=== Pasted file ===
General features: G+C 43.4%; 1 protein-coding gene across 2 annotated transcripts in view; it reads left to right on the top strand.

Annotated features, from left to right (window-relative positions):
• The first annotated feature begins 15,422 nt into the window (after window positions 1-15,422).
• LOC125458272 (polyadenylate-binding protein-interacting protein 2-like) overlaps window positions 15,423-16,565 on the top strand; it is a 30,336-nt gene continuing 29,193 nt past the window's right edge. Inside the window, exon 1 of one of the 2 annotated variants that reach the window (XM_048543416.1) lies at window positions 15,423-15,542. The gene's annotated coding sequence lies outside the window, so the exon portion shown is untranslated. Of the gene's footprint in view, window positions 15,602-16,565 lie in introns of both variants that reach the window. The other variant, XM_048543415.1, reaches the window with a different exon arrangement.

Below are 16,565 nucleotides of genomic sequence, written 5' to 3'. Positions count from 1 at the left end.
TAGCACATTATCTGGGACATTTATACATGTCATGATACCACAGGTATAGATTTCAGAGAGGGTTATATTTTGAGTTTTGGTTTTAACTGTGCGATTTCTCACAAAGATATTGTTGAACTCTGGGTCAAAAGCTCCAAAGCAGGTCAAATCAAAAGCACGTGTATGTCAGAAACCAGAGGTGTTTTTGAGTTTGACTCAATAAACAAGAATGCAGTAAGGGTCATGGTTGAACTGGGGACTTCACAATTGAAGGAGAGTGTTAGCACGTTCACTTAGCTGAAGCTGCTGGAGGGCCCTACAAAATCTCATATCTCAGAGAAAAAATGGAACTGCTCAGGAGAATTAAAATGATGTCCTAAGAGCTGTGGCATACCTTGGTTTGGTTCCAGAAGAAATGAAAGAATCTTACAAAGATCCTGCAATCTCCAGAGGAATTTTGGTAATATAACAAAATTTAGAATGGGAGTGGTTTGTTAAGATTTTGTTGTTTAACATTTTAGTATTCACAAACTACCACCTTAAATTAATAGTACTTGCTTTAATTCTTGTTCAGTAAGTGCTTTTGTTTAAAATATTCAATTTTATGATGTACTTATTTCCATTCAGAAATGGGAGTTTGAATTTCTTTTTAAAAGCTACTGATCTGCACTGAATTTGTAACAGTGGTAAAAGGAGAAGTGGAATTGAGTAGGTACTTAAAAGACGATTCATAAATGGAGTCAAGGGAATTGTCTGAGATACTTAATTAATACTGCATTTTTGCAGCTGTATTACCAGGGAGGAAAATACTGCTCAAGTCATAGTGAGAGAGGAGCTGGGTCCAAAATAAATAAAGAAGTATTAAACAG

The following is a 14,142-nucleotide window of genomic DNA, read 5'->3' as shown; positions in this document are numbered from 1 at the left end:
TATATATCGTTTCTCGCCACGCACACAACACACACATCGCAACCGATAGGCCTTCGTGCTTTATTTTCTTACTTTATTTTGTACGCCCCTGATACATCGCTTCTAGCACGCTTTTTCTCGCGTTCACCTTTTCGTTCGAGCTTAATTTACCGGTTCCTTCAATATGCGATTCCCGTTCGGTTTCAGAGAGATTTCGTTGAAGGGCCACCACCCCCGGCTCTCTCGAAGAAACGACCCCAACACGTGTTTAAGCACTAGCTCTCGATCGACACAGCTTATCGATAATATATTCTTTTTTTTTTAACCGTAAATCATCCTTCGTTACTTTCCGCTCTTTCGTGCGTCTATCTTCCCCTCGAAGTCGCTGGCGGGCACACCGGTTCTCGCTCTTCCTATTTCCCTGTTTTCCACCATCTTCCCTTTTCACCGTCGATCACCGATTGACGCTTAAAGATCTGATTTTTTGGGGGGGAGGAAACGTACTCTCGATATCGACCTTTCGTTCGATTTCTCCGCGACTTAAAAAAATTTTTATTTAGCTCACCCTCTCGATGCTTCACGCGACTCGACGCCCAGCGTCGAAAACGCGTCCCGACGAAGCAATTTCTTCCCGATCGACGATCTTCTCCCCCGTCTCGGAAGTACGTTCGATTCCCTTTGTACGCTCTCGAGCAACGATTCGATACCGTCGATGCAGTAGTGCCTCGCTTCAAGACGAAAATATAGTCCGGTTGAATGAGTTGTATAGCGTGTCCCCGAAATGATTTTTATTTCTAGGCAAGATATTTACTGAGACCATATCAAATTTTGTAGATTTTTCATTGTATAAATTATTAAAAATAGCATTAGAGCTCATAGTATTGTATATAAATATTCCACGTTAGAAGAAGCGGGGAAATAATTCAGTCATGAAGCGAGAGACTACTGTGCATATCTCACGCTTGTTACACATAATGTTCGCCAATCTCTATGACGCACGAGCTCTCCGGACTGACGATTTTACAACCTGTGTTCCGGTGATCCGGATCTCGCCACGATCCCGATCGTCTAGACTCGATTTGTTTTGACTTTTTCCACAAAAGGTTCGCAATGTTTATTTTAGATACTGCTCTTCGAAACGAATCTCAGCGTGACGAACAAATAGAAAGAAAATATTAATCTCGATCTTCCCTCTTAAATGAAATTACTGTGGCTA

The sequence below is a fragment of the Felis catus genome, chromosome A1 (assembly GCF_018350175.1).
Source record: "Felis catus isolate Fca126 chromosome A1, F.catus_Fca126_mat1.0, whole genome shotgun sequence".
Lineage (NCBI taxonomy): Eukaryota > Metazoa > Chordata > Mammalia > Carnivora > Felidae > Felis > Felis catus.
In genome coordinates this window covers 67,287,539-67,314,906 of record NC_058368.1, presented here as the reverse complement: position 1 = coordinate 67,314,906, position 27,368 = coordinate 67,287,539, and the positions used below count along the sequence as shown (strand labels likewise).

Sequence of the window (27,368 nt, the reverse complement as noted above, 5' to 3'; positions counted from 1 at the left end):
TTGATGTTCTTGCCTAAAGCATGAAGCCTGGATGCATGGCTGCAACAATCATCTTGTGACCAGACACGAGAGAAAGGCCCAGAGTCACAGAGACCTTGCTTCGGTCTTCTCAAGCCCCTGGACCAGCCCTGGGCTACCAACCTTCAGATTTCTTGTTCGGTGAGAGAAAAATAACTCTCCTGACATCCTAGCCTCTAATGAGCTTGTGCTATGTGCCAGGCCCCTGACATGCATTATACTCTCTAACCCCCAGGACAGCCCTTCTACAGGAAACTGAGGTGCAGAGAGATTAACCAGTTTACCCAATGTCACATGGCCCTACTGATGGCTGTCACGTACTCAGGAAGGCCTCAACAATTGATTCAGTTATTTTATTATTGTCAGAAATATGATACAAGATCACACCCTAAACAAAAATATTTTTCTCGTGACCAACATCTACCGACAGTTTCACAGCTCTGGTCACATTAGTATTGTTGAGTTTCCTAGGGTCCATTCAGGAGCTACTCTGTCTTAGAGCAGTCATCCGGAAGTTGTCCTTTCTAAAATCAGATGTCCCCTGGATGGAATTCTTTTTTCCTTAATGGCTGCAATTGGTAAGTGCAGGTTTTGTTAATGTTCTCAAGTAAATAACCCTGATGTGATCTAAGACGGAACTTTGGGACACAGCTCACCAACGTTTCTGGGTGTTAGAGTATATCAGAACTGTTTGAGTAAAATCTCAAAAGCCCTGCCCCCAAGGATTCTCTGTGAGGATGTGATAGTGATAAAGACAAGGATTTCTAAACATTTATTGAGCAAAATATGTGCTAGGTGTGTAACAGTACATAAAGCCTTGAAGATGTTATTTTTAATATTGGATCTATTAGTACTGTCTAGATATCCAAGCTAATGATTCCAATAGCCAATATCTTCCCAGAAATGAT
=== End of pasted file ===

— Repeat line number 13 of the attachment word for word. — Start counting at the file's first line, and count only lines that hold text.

Sequence of the window (27,368 nt, the reverse complement as noted above, 5' to 3'; positions counted from 1 at the left end):